MA South Asia & Global Security
The MA South Asia and Global Security provides a focused understanding of the interrelationships between the history, theory, and contemporary practice of security-led issues in South Asia and Afghanistan. The core module incorporates historical approaches, thematic analysis, and case studies taught by academics from War Studies and the King’s India Institute.
The methodological approach developed by the module directors (see below) is highly inter-disciplinary, where students are introduced to Strategy and Security Studies, History, Politics, and Journalism with an eye on individual South Asian states and Afghanistan. Apart from the academic staff, the core module draws on policy leaders, military professionals, and experts in the private sector involved in security management with considerable experience in one or more South Asian states.
The programme equips students to reflect on ‘local’ and regional contexts to query commonly held assumptions in both disciplinary fields and popular commentary. Students are regularly exposed to a variety of perspectives outside of established fields. For instance, the story of Afghanistan and the current conflict is told by historians/academics, journalists, and those living within the country. The intricacies of Pakistani politics is argued from both a conceptual point of view (questioning popular hypotheses around religion, ideology, democracy, civil-military relations) as well as one that unpicks current western policy imperatives. India too is taught keeping in mind themes central to the emergence of what is often called, but seldom defined, as a ‘rising power’. These include questions around security, democracy, politics, and society.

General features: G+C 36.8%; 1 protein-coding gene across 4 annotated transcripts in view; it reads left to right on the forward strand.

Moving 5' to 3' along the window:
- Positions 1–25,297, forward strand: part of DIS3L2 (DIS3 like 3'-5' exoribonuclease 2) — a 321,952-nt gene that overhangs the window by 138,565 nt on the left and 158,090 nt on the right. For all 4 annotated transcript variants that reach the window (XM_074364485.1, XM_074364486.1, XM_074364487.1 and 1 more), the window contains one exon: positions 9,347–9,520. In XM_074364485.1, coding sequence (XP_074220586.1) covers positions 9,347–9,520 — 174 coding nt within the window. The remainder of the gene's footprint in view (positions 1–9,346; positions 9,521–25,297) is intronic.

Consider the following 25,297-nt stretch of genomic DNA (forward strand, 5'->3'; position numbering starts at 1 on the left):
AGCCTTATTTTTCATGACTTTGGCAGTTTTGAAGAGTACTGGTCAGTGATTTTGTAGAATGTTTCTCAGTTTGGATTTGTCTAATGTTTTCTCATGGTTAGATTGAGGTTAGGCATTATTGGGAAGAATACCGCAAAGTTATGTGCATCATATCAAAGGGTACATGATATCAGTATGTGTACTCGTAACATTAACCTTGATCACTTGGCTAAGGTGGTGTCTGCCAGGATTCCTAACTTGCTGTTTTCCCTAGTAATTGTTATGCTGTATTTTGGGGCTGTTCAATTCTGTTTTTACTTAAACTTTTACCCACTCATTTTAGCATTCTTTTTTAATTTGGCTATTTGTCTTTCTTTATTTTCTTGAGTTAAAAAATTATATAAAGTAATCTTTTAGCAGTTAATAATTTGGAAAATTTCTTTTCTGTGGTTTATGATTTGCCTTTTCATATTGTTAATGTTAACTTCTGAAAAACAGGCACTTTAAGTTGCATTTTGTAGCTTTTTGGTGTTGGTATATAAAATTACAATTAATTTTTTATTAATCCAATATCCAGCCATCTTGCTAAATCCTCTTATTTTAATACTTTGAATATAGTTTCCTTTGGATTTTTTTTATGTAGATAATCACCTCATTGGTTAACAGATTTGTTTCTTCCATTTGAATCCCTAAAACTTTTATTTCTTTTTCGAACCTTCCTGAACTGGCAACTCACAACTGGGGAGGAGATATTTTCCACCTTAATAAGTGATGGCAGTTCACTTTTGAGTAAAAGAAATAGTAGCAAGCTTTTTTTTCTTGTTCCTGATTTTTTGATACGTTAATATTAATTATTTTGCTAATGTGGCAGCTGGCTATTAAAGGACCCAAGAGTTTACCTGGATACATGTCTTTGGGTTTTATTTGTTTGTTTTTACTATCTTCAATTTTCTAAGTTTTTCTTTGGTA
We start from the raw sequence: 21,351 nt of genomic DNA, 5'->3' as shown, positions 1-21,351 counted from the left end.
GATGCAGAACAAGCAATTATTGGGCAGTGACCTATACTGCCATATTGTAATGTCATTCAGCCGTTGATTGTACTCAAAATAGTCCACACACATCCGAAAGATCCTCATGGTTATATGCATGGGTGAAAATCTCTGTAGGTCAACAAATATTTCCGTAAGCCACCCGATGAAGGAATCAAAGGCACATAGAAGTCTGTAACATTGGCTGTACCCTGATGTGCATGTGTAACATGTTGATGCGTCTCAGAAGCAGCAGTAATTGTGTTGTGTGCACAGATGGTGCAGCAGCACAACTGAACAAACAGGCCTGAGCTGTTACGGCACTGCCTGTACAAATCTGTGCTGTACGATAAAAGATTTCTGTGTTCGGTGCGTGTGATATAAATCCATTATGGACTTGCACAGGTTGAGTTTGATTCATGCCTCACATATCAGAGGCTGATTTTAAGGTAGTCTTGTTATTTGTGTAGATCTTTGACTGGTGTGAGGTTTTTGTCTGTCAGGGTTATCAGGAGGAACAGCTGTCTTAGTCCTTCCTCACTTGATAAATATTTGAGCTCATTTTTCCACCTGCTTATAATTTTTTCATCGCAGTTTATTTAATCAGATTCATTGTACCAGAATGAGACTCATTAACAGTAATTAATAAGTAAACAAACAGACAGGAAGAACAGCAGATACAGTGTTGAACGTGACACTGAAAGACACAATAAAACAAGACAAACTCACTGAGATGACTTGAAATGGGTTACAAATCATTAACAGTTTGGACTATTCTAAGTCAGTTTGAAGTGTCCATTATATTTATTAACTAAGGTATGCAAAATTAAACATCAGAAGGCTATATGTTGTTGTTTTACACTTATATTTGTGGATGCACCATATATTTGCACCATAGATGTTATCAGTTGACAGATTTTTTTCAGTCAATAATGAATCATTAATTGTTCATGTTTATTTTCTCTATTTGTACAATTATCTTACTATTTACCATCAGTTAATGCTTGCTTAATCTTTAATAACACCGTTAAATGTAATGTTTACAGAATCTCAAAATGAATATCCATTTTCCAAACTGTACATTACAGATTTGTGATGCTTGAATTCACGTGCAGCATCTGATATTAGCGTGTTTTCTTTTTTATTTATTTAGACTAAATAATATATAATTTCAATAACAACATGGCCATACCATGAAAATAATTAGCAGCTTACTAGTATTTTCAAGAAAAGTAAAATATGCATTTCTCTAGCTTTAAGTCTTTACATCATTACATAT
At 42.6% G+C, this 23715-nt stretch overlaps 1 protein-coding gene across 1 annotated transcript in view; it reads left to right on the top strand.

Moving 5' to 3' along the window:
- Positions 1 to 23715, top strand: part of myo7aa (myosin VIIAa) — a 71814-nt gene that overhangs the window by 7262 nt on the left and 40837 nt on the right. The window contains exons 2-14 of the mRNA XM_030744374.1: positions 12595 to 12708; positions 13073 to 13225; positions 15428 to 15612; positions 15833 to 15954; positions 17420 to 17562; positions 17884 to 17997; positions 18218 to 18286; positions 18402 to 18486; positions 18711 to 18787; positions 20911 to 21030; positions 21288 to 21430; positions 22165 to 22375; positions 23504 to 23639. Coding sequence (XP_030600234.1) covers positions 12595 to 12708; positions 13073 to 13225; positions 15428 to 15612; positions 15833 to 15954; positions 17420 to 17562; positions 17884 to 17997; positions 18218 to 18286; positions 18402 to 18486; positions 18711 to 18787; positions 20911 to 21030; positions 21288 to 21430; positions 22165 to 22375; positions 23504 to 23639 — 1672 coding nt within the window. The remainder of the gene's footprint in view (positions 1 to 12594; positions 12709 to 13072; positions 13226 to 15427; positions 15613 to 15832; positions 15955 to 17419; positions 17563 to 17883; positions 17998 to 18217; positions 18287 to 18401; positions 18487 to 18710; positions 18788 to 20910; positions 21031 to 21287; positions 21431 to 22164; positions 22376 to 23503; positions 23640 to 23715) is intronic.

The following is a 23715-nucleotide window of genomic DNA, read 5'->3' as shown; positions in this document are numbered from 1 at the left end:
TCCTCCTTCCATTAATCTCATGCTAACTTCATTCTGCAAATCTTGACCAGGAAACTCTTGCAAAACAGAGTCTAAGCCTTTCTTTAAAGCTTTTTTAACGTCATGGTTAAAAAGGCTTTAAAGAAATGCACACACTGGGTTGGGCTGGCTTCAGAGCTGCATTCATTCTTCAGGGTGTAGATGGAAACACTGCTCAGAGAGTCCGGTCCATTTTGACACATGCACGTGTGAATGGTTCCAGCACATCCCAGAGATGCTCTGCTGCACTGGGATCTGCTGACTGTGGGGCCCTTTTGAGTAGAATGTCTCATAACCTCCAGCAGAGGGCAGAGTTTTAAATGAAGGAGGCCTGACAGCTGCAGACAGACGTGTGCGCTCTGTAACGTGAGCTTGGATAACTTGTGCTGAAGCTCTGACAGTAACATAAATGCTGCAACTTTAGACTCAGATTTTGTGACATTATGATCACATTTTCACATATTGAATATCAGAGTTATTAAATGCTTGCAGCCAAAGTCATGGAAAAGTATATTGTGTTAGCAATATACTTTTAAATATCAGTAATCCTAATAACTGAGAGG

MA students participate in the vibrant life of both the Dept. of War Studies and the King's India Institute - including regular seminars, lectures and debates that bring together a range of academics and leaders from various fields such as Government, Military, Business, Media and Cultural Industries. The Dept. of War Studies has an excellent reputation as a graduate training institution and is recognised by the British Academy, the Arts and Humanities Research Council and the Economic and Social Research council. It places great emphasis on recruiting leading experts who bring with them not only a wealth of knowledge and ideas but an extensive and continually growing network of links with other departments, think-tanks, organisations, policy-making bodies and institutions.
The unrivalled location in the heart of London beside the River Thames brings outstanding advantages. Students enjoy excellent academic, social and cultural opportunities. The department is close to the seat of Government, the City, the Imperial War Museum, the National Maritime Museum, the Royal Courts of Justice and the Inns of Court.
The programme is built around one core course, which aims to develop key questions around the importance of power, strategy, history, and politics of South Asian states. The forty credit (two-semester) core module is called:
South Asia and Global Security: History, Politics, and Society
Students are required to take two additional optional modules from nearly sixty courses offered at both the Dept. of War Studies and the King’s India Institute. The basket of options include courses on East Asian Security, Insurgency and Counterinsurgency, Radicalisation, Terrorism, International Relations, International History, The Afghan Conflict, Intelligence, Non-proliferation, and Strategy.
Students are also requirwed to author a dissertation of 15,000 words.
Apart from these course requirements, students may choose to take-up language training in Hindi, Urdu, Punjabi, Farsi, Dari or other languages offered by the Modern Language Centre. They also have access to a range of external modules offered by departments across the Schools of Arts & Humanities and Social Science & Public Policy.
Further details of the programme structure are available in the King's Graduate Prospectus.
Prof. Anatol Lieven, Chair, International Relations and Terrorism Studies, Department of War Studies, King’s College London,
and author of Pakistan: A Hard Country.
Prof. Sunil Khilnani, Avantha Professor & Director,
King’s India Institute, King’s College London,
and author of The Idea of India.
Dr. Srinath Raghavan, Lecturer, Defence Studies, King’s College London,
and author of War and Peace in Modern India.
Dr. Rudra Chaudhuri, Lecturer, South Asia and Strategic Studies,
Department of War Studies and King's India Institute, King’s College London.
If you have specific enquiries relating to the programme, please contact
Dr. Rudra Chaudhuri.
The programme is now open for applications, and a link to the online application form can be found in the Graduate Prospectus.